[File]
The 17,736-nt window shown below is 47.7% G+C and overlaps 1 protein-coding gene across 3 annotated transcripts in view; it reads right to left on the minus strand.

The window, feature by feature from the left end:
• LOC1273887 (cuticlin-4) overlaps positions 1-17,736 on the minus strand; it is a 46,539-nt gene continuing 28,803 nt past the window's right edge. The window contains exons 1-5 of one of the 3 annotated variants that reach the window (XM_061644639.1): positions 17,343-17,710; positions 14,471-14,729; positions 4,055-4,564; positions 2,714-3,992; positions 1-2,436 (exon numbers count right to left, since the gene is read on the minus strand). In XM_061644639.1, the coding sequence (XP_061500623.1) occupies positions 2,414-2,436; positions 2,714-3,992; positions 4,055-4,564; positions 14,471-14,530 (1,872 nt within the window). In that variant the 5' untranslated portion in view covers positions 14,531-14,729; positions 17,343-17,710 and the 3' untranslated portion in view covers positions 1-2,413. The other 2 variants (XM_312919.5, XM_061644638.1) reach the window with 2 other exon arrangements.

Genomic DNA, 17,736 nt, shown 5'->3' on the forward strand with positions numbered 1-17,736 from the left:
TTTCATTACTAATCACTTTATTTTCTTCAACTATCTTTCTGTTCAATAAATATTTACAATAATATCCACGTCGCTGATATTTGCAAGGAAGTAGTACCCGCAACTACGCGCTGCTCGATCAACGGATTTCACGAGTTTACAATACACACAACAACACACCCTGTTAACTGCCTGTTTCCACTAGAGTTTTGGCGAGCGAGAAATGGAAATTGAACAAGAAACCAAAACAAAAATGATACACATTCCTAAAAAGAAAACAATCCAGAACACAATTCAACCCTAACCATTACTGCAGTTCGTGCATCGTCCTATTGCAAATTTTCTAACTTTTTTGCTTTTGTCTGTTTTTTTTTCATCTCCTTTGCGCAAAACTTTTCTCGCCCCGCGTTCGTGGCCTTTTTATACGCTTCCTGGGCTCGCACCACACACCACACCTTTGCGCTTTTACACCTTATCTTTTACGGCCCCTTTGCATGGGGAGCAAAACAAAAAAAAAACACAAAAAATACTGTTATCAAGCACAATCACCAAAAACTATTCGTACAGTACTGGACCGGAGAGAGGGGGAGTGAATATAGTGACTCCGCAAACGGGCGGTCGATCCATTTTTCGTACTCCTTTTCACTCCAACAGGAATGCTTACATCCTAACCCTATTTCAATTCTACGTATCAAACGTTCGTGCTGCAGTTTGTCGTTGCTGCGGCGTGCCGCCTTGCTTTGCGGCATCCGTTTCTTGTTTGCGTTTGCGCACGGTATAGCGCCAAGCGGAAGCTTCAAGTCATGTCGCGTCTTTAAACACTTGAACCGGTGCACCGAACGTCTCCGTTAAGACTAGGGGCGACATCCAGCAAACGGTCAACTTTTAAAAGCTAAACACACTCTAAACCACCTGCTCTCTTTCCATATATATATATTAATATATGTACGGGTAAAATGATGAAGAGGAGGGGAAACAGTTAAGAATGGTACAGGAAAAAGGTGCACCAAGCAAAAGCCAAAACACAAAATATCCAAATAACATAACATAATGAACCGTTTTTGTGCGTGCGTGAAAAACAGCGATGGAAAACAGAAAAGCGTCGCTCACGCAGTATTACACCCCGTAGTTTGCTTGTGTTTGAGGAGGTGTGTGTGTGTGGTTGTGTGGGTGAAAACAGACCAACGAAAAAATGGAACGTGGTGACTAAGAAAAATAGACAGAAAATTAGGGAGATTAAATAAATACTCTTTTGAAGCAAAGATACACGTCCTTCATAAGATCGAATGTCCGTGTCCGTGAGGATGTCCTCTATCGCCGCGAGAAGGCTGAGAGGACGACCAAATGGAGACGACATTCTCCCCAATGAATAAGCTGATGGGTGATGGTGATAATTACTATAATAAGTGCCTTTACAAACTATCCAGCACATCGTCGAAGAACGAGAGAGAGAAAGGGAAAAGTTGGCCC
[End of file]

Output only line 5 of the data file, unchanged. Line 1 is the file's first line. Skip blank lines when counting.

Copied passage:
TTTCATTACTAATCACTTTATTTTCTTCAACTATCTTTCTGTTCAATAAATATTTACAATAATATCCACGTCGCTGATATTTGCAAGGAAGTAGTACCCGCAACTACGCGCTGCTCGATCAACGGATTTCACGAGTTTACAATACACACAACAACACACCCTGTTAACTGCCTGTTTCCACTAGAGTTTTGGCGAGCGAGAAATGGAAATTGAACAAGAAACCAAAACAAAAATGATACACATTCCTAAAAAGAAAACAATCCAGAACACAATTCAACCCTAACCATTACTGCAGTTCGTGCATCGTCCTATTGCAAATTTTCTAACTTTTTTGCTTTTGTCTGTTTTTTTTTCATCTCCTTTGCGCAAAACTTTTCTCGCCCCGCGTTCGTGGCCTTTTTATACGCTTCCTGGGCTCGCACCACACACCACACCTTTGCGCTTTTACACCTTATCTTTTACGGCCCCTTTGCATGGGGAGCAAAACAAAAAAAAAACACAAAAAATACTGTTATCAAGCACAATCACCAAAAACTATTCGTACAGTACTGGACCGGAGAGAGGGGGAGTGAATATAGTGACTCCGCAAACGGGCGGTCGATCCATTTTTCGTACTCCTTTTCACTCCAACAGGAATGCTTACATCCTAACCCTATTTCAATTCTACGTATCAAACGTTCGTGCTGCAGTTTGTCGTTGCTGCGGCGTGCCGCCTTGCTTTGCGGCATCCGTTTCTTGTTTGCGTTTGCGCACGGTATAGCGCCAAGCGGAAGCTTCAAGTCATGTCGCGTCTTTAAACACTTGAACCGGTGCACCGAACGTCTCCGTTAAGACTAGGGGCGACATCCAGCAAACGGTCAACTTTTAAAAGCTAAACACACTCTAAACCACCTGCTCTCTTTCCATATATATATATTAATATATGTACGGGTAAAATGATGAAGAGGAGGGGAAACAGTTAAGAATGGTACAGGAAAAAGGTGCACCAAGCAAAAGCCAAAACACAAAATATCCAAATAACATAACATAATGAACCGTTTTTGTGCGTGCGTGAAAAACAGCGATGGAAAACAGAAAAGCGTCGCTCACGCAGTATTACACCCCGTAGTTTGCTTGTGTTTGAGGAGGTGTGTGTGTGTGGTTGTGTGGGTGAAAACAGACCAACGAAAAAATGGAACGTGGTGACTAAGAAAAATAGACAGAAAATTAGGGAGATTAAATAAATACTCTTTTGAAGCAAAGATACACGTCCTTCATAAGATCGAATGTCCGTGTCCGTGAGGATGTCCTCTATCGCCGCGAGAAGGCTGAGAGGACGACCAAATGGAGACGACATTCTCCCCAATGAATAAGCTGATGGGTGATGGTGATAATTACTATAATAAGTGCCTTTACAAACTATCCAGCACATCGTCGAAGAACGAGAGAGAGAAAGGGAAAAGTTGGCCC